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Macy’s is ‘losing big time over the long term’: Retail expert

Gerald Storch — former CEO of Toys R Us and Hudson's Bay and current CEO of Storch Advisors — joins Yahoo Finance Live to discuss the state of the retail sector and how big names like Walmart and Macy's are faring.

Video transcript

[MUSIC PLAYING]

SEANA SMITH: Macy's surprising the street and bucking the downshift in consumer spending. The retail giant posting strong sales growth for its first quarter, also raising guidance for the year. And that's a sharp turnaround from what we heard just last week from some of those big names, like Walmart, Target, and Home Depot.

So let's dig in to some of the trends at play here. And for that, we have Gerry Storch. He's the CEO of Storch Advisors, also the former CEO of Toys R' US and Hudson's Bay. Gerry, it's great to see you. Thanks so much for joining us.

GERALD STORCH: My pleasure.

SEANA SMITH: So I think a lot of people out there are just trying to figure out what exactly is going on with retail when, in the same quarter, you have names like Target, Home Depot, Walmart missing by a wide margin. And then you have names like Macy's, Nordstrom, Dollar General, Dollar Tree actually doing pretty well. What's your read just on what we're seeing within the sector?

GERALD STORCH: Well, I think you have to look at a little longer frame than what happened this quarter versus expectations. The real question is who won the pandemic, not what happened in January, February, or March of this year.

When you take a look at that, you see a very different story than what we're hearing. If you take a look at Macy's, it's nice to see they're doing well, but they're still losing. And they're losing big time over the long term.

The sales they reported this quarter are still smaller than the sales they reported in the first quarter of 2019 before the pandemic. So they certainly did better than they did in the dregs of the pandemic, but they aren't doing well in any absolute terms. They're continuing to lose massive market share.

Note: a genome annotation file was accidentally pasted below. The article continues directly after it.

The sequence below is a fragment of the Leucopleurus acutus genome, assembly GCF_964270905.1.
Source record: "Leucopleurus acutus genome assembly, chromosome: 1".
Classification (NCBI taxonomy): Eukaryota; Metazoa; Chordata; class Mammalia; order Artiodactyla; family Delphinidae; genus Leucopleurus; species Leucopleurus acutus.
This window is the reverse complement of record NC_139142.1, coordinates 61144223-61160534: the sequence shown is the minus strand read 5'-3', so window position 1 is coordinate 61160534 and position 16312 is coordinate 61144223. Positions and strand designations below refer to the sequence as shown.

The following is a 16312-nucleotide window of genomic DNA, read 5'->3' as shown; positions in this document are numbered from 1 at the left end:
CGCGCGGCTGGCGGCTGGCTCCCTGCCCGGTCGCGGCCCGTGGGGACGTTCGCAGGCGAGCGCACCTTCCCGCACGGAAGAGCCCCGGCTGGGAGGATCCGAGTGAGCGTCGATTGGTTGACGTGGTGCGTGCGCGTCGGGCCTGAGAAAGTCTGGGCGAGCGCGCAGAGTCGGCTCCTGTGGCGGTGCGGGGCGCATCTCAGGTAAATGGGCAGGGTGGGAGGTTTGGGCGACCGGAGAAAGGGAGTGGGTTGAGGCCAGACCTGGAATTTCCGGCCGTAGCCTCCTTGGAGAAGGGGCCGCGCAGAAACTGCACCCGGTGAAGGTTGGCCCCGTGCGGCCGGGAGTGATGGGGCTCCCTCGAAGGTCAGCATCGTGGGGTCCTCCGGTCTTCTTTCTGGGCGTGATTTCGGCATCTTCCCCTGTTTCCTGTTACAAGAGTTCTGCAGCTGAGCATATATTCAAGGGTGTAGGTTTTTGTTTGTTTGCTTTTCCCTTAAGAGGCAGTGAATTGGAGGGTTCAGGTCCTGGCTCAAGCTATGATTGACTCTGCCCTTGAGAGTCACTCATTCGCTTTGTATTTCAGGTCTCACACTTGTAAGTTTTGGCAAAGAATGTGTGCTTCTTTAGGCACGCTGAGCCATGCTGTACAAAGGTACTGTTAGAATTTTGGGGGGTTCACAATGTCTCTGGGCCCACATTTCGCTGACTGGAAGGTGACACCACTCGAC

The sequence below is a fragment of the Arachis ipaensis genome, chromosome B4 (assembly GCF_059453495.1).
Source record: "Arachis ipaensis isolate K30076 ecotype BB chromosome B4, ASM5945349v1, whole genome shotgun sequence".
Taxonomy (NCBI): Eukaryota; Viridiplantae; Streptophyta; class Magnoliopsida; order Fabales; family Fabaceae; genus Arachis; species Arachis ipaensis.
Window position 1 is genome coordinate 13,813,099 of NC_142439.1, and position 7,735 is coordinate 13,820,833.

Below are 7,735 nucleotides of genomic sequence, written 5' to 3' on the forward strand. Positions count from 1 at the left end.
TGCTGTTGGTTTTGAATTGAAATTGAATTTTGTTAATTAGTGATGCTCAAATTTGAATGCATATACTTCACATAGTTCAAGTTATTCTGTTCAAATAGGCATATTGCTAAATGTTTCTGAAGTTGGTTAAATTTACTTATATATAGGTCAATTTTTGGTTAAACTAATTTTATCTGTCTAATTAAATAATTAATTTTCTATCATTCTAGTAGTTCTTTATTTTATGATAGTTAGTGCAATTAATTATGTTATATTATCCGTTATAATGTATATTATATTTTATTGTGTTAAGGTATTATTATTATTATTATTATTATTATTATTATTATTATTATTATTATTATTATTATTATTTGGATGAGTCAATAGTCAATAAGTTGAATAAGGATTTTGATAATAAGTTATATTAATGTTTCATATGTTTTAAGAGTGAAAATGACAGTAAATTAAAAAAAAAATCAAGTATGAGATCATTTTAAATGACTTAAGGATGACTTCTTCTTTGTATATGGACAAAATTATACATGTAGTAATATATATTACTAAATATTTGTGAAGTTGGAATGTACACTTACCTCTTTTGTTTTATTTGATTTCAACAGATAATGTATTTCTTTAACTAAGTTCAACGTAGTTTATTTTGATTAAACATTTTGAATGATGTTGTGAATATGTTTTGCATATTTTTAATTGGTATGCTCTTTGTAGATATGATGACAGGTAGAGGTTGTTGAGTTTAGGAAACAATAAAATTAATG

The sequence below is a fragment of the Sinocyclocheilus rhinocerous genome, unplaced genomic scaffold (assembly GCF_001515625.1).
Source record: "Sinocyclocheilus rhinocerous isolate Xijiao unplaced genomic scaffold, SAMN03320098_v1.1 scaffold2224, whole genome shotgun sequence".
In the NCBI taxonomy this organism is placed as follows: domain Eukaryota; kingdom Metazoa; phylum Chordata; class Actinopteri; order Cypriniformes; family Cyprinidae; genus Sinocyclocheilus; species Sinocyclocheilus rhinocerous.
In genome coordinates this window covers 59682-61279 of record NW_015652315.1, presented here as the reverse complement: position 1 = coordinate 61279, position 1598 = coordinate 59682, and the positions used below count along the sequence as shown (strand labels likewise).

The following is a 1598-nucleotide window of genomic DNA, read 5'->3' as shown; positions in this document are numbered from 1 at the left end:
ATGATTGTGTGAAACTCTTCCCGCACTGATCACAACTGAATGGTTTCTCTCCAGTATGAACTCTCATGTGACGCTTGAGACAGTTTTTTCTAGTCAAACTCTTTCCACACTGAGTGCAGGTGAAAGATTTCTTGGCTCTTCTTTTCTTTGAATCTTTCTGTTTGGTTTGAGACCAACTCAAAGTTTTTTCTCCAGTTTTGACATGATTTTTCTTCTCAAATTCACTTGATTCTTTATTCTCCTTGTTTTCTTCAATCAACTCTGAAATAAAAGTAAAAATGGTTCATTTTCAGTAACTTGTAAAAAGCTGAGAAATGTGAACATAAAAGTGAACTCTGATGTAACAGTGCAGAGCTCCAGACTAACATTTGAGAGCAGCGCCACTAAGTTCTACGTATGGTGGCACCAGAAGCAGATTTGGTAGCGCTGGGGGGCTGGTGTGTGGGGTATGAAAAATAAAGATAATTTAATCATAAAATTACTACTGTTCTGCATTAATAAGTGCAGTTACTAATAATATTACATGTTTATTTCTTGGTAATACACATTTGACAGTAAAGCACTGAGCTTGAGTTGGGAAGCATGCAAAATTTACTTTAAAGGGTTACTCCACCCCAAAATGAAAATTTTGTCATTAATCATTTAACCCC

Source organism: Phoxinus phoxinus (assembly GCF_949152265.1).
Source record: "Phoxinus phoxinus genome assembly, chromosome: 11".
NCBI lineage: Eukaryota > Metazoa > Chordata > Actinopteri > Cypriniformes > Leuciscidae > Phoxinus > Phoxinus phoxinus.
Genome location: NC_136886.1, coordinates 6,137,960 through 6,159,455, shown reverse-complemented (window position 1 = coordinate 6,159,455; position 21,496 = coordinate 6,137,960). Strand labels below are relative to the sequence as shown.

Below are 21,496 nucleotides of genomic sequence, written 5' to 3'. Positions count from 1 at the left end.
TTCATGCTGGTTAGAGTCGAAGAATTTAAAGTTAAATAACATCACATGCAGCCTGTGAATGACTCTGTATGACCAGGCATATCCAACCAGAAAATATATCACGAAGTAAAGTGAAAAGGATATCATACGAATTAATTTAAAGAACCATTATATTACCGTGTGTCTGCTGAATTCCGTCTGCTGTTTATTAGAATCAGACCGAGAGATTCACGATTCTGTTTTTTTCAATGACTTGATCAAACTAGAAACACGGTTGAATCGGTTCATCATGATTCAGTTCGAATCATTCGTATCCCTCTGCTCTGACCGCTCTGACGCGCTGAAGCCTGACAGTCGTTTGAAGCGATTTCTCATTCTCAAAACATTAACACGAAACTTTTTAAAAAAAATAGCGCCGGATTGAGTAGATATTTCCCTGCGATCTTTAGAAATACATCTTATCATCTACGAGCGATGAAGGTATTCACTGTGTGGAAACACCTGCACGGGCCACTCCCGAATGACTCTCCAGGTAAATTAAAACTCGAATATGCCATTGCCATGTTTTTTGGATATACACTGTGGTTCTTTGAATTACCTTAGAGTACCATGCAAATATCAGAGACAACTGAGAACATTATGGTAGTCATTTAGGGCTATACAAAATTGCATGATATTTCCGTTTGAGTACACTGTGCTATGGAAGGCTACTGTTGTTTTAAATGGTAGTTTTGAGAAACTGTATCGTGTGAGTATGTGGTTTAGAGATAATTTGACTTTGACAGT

In fact, you could have bought Macy's stock in the 1990s for the same price that you would buy it today, even with this increase. Which means if you bought it back then and held it, you would have gained nothing.

Meanwhile, take a look at Walmart, Target. Walmart, sales in this first quarter were 20% higher than they were in the first quarter of 2019. Target's were 40% higher, 40%, than they were in their first quarter of 2019. Meanwhile, Amazon was 80% higher in product sales. And if you included Amazon Web Services, it was more than double what they did just three years ago. So those are the real winners.

Now, what's going to happen the rest of the year? Gosh, what's going to happen today with Costco? Kind of hard to guess, quarter to quarter, exactly how it's going to come out. But I'll bet you, before too long, underlying trends will reassert themselves. The winners for the rest of the year, the winners next year will be the winners over the long term, which again, is Target, Walmart, Costco, Home Depot, Lowe's, and Amazon, TJ Maxx, companies like that.

It's not going to be the companies that had their best years in the 1990s, I'll tell you. That was the last century.

DAVE BRIGGS: And some interesting winners today, Dollar Tree and Dollar General both popping, Dollar General up 14%, Dollar Tree up 20%. On the complete opposite end of the spectrum, Nordstrom has had a very good couple of days. When you look at trends and patterns among the winners and losers, what defines a winner? What defines a loser right now?

GERALD STORCH: Well, again, when I use those phrases, I'm looking for people whose best days are ahead of them not behind them. In the case of the dollar stores, that's a very important concept for the future and has been growing very rapidly.

Dollar General has been a star performer for many years. And it's no surprise at all that they would do well now. In fact, it's no surprise that if the economy gets worse that they would do well, because they're value-based retailer, and retailers like Dollar General, like Dollar Tree, and like Walmart, by the way, do very well compared to others in down economies.

So again, great, very well-positioned. Not a surprise at all, frankly, that they would do well. And again, I just encourage everyone not to look at just this quarter's results versus expectations, but rather look at the trends over a longer period of time and whether these companies are actually making good money or not on the bottom line.

RACHELLE AKUFFO: Gerry, Rachelle here. In terms of inventories and the amount that we're still seeing that a lot of these retailers are holding, at what point do you think that's going to start perhaps eating into some of their profits going down the line, especially as consumers tighten their belts and focus more on services?

GERALD STORCH: Well, great question. And it's already happening. Clearly, we did not have stellar management performance by companies like Target or Walmart during this quarter. They got suckered in. Everyone's so worried that the supply chain was broken, they weren't going to able to get products in, that what they did was order way too much.

And they also thought the trends that were existing at the height of the pandemic would continue, trends toward the focus on home, for example, as opposed to external activities. And they got way too much seasonal product, patio furniture, things that they cannot get rid of easily. So they are way over-inventory.

That's going to take them a few quarters to work out, which is why, again, I think it's the end of the year, when you get to Christmas, where you're going to see the strength of these big mega-retailers again. And when we get to next year, it's going to be an all-out race.